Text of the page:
Now all the attention has turned to the Biel where Carlsen heads the field in this long-standing summer tradition, the marquee event being the ACCENTUS Masters, a small six-player double round-robin that also includes Shakhriyar Mamedyarov (Azerbaijan), Maxime Vachier-Lagrave (France), Peter Svidler (Russia), David Navara (Czech Republic), and the local Swiss hope Nico Georgiadis.

And already, it is turning into “The Carlsen Show” with the world champion back to his dominating very best with an impressive flying start. In the opening two rounds, Carlsen turned in a brace of trademark grinding wins over Navara and Vachier-Lagrave respectively, to not only lead on a perfect 2/2 but also get off to his best start to a tournament in over four years.

Photo: Carlsen ‘in the mood’ in Biel | © Lennart Ootes (Biel Chess Festival)

GM Magnus Carlsen – GM David Navara
51st Biel ACCENTUS Masters, (1)
Queen’s Gambit Declined, Ragozin Variation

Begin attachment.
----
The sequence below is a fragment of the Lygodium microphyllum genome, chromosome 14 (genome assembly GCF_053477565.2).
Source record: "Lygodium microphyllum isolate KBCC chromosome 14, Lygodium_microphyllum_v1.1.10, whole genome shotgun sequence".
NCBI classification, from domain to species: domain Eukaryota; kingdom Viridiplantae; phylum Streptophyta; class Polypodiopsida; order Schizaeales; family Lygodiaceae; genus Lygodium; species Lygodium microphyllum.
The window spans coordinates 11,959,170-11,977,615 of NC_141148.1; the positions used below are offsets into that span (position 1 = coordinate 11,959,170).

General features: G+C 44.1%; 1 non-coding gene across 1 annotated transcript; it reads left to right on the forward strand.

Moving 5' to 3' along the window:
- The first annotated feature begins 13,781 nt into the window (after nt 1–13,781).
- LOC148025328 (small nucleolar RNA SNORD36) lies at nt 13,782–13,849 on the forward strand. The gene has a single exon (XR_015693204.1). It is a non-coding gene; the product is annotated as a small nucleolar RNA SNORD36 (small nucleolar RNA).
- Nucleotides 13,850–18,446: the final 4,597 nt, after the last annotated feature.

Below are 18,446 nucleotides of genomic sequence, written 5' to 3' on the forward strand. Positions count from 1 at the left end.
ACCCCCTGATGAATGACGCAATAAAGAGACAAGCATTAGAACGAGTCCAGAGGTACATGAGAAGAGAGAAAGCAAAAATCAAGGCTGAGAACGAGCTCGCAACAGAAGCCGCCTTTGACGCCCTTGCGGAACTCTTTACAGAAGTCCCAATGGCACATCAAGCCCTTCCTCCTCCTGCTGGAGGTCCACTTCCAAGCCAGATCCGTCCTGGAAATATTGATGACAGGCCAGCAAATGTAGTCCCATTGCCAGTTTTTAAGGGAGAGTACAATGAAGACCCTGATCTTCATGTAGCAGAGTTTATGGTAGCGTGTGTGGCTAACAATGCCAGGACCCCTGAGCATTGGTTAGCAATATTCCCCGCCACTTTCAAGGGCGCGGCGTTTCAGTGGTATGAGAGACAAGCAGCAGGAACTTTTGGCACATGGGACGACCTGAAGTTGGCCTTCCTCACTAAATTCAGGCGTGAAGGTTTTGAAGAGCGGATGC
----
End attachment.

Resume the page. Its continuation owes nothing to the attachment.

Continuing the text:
1.d4 Nf6 2.Nf3 d5 3.c4 e6 4.Bg5 Bb4+ The Ragozin variation – named after the leading Soviet player and opening theorists of his day, Vlacheslav Ragozin (1908-1962) – is a very flexible, solid and a reliable system against the QGD, that found a new lease of life following the release of the 2016 New in Chess publication, The Ragozin Complex by IM Vladimir Barsky. 5.Nc3 h6 6.Bxf6 Qxf6 7.e3 0-0 8.Rc1 dxc4 9.Bxc4 c5 10.dxc5 Nd7 11.0-0 Nxc5 12.Nb5 a6 13.Nbd4 b5 14.Be2 e5 15.Nc2!? Correct was 15.a3 exd4 16.Nxd4! but after 16…Rd8 17.Bf3 Rb8 18.axb4 Ne6 I imagine that Magnus was fearing there perhaps wasn’t enough ‘bite’ left in the position for him to try to win with. Faced with that scenario, we get a typical piece of Magnus ‘let’s mix it all up’ with a speculative queen sacrifice, that aims to keep the position more dynamic. 15…Rd8 16.Nxb4 Rxd1 17.Rfxd1 With accurate play, Navara should really have nothing to fear here.  But then again, the position is a lot tougher for Black than it is for White – and you are facing the World Champion! 17…a5 The alternative of 17…Nd7 looks very complex – and this is probably the reason why Magnus opted for the speculative queen sacrifice in the first place, especially after you see the continuation: 18.Rc6!? Qe7 19.Nd5 Qf8 20.Rc7 Here, the unbeating heart of the playing engine suggests that Black is better here – but the human instinct would be fearful of this position, as White’s pieces all look to be active and threatening to make a breakthrough. 18.Nd5 Qd6 19.Nxe5 Also a consideration had to be 19.b4!? axb4 20.Nxb4 Qb6 21.Rd5 Nd7 22.Nc6 and once again, the playing engine believes the position to be “0.00”, but again, it looks difficult for Black with White’s pieces all active and loitering with intent. 19…Bb7! Navara holds his nerve and finds the right continuation in what must have been a difficult position for him. 20.Bf3 Rc8 21.Ng4 With the not-too-subtle threat of Ndf6+ winning on the spot. Regardless of what transpires, Magnus has to be applauded for his speculative queen sacrifice that has lead to this dynamic position – and Navara also, as he holds his nerve amidst all the ensuing difficulties. 21…Qf8 22.h4 Nd7 This is the right call; Navara has to seek trades to lessen the impact of White’s active pieces. 23.Rxc8 Bxc8 24.a3 h5 Stronger and better was 24…f5!? 25.Nh2 Ne5 as here, Black saves a vital tempo by not having to defend h5, where now 26.Nc3 Ba6! 27.Rd4 b4 28.axb4 axb4 29.Na2 Qc5! 30.Bd5+ Kh7 31.Nf3 Nxf3+ 32.Bxf3 Bc4 33.Nc1 it’s the Black pieces that are active, and White looking to hold the draw. 25.Nh2 g6 Having to defend h5 gives Magnus just enough time to regroup his pieces. 26.Be2 Ne5?! Navara really had to try 26…b4!? 27.axb4 axb4 28.Rd4 b3 29.Nf3 Nc5 30.Nc3 and take the fight from here. I suppose he feared that, in the long-term, the b-pawn would eventually be rounded up, so he opts instead to give up a pawn on his own terms, by seeking to unravel his pieces. 27.Bxb5 Bb7 28.Nc3 Qe7 29.Rd4 Qe6 30.Nf1 Qb3! This is the sort of position Navara had to have envisioned when he sacrificed the b-pawn, with his actively placed queen hitting b2 and also possible back-rank threats. 31.Rd2 Nc4 32.Rd7 Nxb2 33.Rxb7 Qxc3 If White can consolidate this position and keep his bishop on the board, then he stands a good chance of winning. If the bishop gets traded off, Black should hold the position. 34.Be8 Kf8! Very clever, and very accurate – the bishop now has to be traded. 35.Bxf7 Qc6 36.Rxb2 Forced. If 36.Ra7? Nd3! suddenly Black’s queen and knight are combining with strong threats on f2 that’s hard to defend against. 36…Kxf7 37.Rd2 Qa4 38.Rd3 Qxh4 39.Rd7+ Kg8 You would think coming up the board had to be right, but there was a snafu. After 39…Kf6 40.Rd4 Qg5 41.Nd2! the threat of the knight fork on e4 allows White to get his pieces on the right squares with tempo. 40.Rd4 Qe7 41.a4 Carlsen now has a fortress-like setup where he certainly has the easier time of it in this position – but does he have enough to win? 41…Qa3 42.g3 Qa1 43.Kg2 g5 Watching this game live, I felt Navara had the right idea here by pushing his pawn to g4 to weaken White’s f2 pawn. But on reflection, perhaps better and easier was 43…Qc1!? and let White prove his win. Certainly, the position is a lot easier for White to try to win than Black draw, but now it just a little more complex now. 44.Nd2 g4 This is the whole rationale of Navara’s play – the idea being to play for a perpetual with …Qc6+ and …Qc1+. 45.Ne4 Qc1 46.Nf6+ Kf7 47.Nxh5 Qc6+ 48.Kg1 Qc1+ 49.Kh2 Kg6 50.Nf4+ The g4 pawn stymies White from being able to make any progress, as ultimately, to go for the g4 pawn makes the f2 pawn weak. 50…Kf6 51.Ng2 Kg5 52.Rf4 Qd1 53.Nh4 Qc2 It’s not the easiest move for a human to find, but the playing engines all agree that best was the rather unusual looking 53…Kh6! 54.Nf5+ Kh7 the logic behind it being the Black king moving as far away from the White pieces giving a further check, thus again making it difficult for White to make progress with the knight, due to the hit on the a4 pawn. 54.Nf5 Qd3? A critical blunder from Navara. Having a knight, rook and 2 pawns for the queen is a fair trade – however, you still need to play accurately, and here Navara begins to crumble under the relentless pressure from the World Champion, who is rewarded for his perseverance. The Czech No.1 had to be kicking himself for missing the key saving move of 54…Qc6! where, with best play from Black, it is not so easy for White to win this. After 55.Nd4 Qc3 56.Ne6+ Kh5 57.Nd8 Qc7 58.Nf7 Kg6 59.e4 Qe7 it is difficult to see how White can make the necessary progress to win. 55.e4! [see diagram] Not only threatening to push the pawn up the board, but also there’s the little threat of Ne3xg4 to worry about. 55…Qd7 If the king attempts to track back to stop the e-pawn with 55…Kf6 then White easily wins with 56.Ne3+ Ke5 57.Nxg4+ Ke6 58.e5 etc. 56.e5! Qh7+ 57.Kg1 Qg6 58.Nd6 Qe6 There’s no hope left. If 58…Qb1+ 59.Kg2 Qb3 60.Ne4+ Kh6 61.Nf6 Qb7+ 62.Kh2 Qb3 63.Nxg4+ Kg7 64.Ne3 White will easily win. 59.Rf5+! Carlsen nicely liquidates down to an easily won king and pawn ending. 59…Qxf5 60.Nxf5 Kxf5 61.f4! gxf3 62.Kf2 Kxe5 63.Kxf3 Kf5 64.Ke3 1-0 Navara resigns, as White’s g-pawn will act as the decoy while his king crosses over to the queenside to win the a-pawn and control the opposition to the queening a8 square.